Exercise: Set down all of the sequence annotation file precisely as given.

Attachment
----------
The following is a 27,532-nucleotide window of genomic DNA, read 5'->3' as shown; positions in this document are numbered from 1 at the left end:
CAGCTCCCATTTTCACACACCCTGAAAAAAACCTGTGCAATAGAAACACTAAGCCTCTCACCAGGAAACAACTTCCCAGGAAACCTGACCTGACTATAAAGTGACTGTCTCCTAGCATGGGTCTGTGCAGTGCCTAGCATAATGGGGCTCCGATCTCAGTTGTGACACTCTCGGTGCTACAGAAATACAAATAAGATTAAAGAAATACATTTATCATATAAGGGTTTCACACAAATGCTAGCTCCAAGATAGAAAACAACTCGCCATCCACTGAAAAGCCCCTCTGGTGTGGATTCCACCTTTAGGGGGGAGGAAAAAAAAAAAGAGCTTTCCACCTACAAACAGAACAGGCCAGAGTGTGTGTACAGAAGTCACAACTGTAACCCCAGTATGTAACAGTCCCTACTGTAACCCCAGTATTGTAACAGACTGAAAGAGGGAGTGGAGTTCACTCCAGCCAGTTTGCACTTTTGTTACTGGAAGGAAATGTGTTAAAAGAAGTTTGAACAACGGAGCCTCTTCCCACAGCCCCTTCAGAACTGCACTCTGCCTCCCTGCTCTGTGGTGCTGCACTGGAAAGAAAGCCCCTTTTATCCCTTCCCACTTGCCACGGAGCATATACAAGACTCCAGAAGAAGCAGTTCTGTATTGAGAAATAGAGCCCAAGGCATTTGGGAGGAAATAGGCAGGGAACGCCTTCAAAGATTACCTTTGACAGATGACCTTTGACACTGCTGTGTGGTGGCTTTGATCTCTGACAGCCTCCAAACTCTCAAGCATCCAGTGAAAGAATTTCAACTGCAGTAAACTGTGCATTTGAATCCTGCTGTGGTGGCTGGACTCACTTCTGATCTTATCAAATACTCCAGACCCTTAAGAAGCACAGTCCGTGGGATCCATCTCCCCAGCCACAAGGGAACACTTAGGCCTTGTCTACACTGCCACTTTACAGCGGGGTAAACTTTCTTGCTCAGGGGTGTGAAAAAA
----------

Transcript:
The following is a 27,532-nucleotide window of genomic DNA, read 5'->3' as shown; positions in this document are numbered from 1 at the left end:
CAGCTCCCATTTTCACACACCCTGAAAAAAACCTGTGCAATAGAAACACTAAGCCTCTCACCAGGAAACAACTTCCCAGGAAACCTGACCTGACTATAAAGTGACTGTCTCCTAGCATGGGTCTGTGCAGTGCCTAGCATAATGGGGCTCCGATCTCAGTTGTGACACTCTCGGTGCTACAGAAATACAAATAAGATTAAAGAAATACATTTATCATATAAGGGTTTCACACAAATGCTAGCTCCAAGATAGAAAACAACTCGCCATCCACTGAAAAGCCCCTCTGGTGTGGATTCCACCTTTAGGGGGGAGGAAAAAAAAAAAGAGCTTTCCACCTACAAACAGAACAGGCCAGAGTGTGTGTACAGAAGTCACAACTGTAACCCCAGTATGTAACAGTCCCTACTGTAACCCCAGTATTGTAACAGACTGAAAGAGGGAGTGGAGTTCACTCCAGCCAGTTTGCACTTTTGTTACTGGAAGGAAATGTGTTAAAAGAAGTTTGAACAACGGAGCCTCTTCCCACAGCCCCTTCAGAACTGCACTCTGCCTCCCTGCTCTGTGGTGCTGCACTGGAAAGAAAGCCCCTTTTATCCCTTCCCACTTGCCACGGAGCATATACAAGACTCCAGAAGAAGCAGTTCTGTATTGAGAAATAGAGCCCAAGGCATTTGGGAGGAAATAGGCAGGGAACGCCTTCAAAGATTACCTTTGACAGATGACCTTTGACACTGCTGTGTGGTGGCTTTGATCTCTGACAGCCTCCAAACTCTCAAGCATCCAGTGAAAGAATTTCAACTGCAGTAAACTGTGCATTTGAATCCTGCTGTGGTGGCTGGACTCACTTCTGATCTTATCAAATACTCCAGACCCTTAAGAAGCACAGTCCGTGGGATCCATCTCCCCAGCCACAAGGGAACACTTAGGCCTTGTCTACACTGCCACTTTACAGCGGGGTAAACTTTCTTGCTCAGGGGTGTGAAAAAA